Watched May 13, 2012
Marcin Wichary’s review:
I’m having trouble imagining the target audience for this documentary: it seems too inaccessible/nerdy for the general audience, and perhaps a bit too obvious for hackers themselves. The main problem is not even getting to the definitions of basic words. How does it all relate to geeks? Or nerds? What’s a “hacker”? Even Wikipedia gives up, splitting the word into three largely overlapping entries; the movie talks mostly about hackers as passionate hobbyists, and if you come associating them with stolen credit cards and War Games, you will most likely end up thoroughly confused. (Hackers in this movie write anti-virus software. We have always been at war with Eastasia.)
One of the interviewees, Jason Scott, observes that “this world is not one where hard drives naturally get smaller, and printers naturally get better, and cars naturally get [faster].” Fair enough, but is that all thanks to hackers? How about engineers diligently working at their boring 8–5 jobs? And there’s no historical perspective here either… but you know what, maybe I’m too hung up on the expectations I had for this movie. So let’s try again.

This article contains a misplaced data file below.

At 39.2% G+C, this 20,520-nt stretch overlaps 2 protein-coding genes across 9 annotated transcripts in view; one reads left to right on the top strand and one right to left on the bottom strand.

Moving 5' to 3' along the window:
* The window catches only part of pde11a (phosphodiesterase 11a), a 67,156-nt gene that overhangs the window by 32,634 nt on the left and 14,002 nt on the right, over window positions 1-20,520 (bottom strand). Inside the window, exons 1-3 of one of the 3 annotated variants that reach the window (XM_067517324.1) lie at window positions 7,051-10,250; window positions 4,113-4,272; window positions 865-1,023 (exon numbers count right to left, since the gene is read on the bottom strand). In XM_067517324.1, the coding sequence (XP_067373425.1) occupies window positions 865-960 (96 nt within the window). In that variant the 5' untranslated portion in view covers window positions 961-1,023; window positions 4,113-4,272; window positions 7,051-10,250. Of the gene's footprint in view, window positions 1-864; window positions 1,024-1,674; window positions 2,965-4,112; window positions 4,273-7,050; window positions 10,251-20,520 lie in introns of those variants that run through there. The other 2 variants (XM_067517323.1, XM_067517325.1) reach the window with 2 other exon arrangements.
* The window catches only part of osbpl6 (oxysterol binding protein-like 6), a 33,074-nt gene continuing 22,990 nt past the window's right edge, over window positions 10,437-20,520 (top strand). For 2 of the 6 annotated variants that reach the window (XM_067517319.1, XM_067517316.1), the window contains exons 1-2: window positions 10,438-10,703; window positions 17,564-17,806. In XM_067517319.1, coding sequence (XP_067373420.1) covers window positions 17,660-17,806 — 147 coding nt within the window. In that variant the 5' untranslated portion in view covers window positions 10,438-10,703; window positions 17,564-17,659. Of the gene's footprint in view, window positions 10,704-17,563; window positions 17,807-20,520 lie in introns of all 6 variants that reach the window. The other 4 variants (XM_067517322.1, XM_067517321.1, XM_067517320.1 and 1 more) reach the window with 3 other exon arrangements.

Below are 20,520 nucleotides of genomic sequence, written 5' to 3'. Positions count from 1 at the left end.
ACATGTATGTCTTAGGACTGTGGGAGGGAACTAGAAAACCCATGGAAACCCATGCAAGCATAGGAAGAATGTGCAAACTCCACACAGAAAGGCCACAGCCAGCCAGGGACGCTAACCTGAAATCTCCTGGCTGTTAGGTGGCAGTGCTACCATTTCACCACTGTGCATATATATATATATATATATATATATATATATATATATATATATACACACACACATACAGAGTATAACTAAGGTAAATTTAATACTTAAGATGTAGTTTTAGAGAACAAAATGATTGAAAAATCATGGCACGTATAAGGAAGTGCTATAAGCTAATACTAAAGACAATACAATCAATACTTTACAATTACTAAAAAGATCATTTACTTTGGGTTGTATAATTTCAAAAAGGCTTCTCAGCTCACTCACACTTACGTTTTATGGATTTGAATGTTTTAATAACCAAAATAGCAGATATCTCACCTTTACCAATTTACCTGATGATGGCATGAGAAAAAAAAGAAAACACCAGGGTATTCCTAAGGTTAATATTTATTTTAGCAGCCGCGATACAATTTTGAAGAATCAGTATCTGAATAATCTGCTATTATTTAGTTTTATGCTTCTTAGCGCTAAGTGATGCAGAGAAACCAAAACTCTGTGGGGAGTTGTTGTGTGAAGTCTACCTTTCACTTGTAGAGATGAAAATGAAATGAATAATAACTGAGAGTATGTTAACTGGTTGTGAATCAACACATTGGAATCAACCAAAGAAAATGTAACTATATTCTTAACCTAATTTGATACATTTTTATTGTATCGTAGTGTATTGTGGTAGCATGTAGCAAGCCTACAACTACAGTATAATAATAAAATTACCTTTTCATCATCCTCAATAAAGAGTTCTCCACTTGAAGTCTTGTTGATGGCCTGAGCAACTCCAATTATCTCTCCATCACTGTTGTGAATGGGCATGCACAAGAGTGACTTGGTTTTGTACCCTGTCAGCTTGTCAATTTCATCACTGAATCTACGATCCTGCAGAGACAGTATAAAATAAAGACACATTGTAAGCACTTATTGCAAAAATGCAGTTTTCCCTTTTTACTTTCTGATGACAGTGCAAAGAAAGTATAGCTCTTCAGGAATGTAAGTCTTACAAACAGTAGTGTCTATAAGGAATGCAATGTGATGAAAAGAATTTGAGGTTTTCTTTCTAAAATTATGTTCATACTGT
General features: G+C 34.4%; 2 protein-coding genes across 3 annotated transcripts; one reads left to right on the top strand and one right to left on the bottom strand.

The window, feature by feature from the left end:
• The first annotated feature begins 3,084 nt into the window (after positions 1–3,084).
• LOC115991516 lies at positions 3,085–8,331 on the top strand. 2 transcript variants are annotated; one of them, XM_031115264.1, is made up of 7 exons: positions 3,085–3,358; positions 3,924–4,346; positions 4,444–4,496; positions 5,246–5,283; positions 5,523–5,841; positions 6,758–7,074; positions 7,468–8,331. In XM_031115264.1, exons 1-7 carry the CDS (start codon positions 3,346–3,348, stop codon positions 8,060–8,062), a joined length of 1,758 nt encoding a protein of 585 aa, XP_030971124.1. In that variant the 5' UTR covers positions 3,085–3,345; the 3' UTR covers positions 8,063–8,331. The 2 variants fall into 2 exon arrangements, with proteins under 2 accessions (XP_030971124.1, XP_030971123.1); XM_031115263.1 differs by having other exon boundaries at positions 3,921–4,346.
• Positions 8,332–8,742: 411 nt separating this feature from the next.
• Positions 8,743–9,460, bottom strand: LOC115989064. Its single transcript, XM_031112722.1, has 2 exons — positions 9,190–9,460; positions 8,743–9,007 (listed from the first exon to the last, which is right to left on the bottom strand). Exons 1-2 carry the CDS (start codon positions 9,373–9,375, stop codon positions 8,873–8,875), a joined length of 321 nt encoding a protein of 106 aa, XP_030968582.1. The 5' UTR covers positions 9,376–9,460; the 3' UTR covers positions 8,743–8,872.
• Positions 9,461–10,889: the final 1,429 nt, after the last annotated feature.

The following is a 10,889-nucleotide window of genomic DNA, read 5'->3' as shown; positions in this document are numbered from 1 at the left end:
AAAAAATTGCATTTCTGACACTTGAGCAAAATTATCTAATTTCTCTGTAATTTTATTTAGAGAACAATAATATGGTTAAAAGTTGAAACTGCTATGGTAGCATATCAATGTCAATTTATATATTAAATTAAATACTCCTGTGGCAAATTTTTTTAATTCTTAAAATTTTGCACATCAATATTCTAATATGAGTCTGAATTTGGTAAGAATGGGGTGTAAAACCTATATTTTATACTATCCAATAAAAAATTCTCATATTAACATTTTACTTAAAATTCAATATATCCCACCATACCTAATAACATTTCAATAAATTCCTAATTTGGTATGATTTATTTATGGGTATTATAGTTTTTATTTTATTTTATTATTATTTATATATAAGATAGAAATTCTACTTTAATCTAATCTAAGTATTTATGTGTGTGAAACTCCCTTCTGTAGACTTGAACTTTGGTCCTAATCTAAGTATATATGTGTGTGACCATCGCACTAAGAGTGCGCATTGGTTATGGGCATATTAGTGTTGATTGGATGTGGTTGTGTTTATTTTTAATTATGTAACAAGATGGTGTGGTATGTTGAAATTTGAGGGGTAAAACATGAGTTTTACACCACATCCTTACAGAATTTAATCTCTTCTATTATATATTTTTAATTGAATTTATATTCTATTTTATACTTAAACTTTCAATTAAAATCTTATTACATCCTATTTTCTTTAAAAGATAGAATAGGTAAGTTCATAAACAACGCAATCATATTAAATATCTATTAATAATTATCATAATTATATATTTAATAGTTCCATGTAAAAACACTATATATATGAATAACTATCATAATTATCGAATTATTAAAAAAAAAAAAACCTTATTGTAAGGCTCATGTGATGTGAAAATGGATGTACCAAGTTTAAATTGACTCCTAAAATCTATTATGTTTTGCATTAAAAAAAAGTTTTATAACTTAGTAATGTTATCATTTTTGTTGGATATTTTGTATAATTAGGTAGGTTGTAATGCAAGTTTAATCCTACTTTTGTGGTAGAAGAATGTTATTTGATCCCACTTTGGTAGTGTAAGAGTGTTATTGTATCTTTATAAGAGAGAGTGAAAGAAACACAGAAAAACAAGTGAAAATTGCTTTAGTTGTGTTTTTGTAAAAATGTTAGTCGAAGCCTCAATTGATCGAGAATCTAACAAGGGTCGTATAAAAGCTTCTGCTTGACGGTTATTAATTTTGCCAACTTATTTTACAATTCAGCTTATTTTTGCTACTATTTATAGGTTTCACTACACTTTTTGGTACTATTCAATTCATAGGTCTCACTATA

Hackers are people too is a low-budget, no-pretense, mostly-talking-head documentary. I can imagine it’s not an awful watch if you’re interested in the modern hacking culture but are not part of it – and if you are, it might give you that warm feeling that you belong somewhere worthwhile.
Among the subjects covered (none too deeply, though) are: hacker’s ethos, conventions, women in technology, movies about hacking, and various popular misconceptions. No big hacker names are interviewed here, just regular folks, and that makes the movie feel more genuine. I “hacked” the Internet to get this documentary for free, but it costs only $13.37 to buy it, and I will do so – but that price easter egg made me sad none of the colourful hacker jargon and customs made it into the movie.
Sigh. Is it obvious I feel awful for not liking this movie very much? It’s clearly done with the heart in the right place and is a labour of love – but in the end I don’t think it accomplishes much of what it set out to do.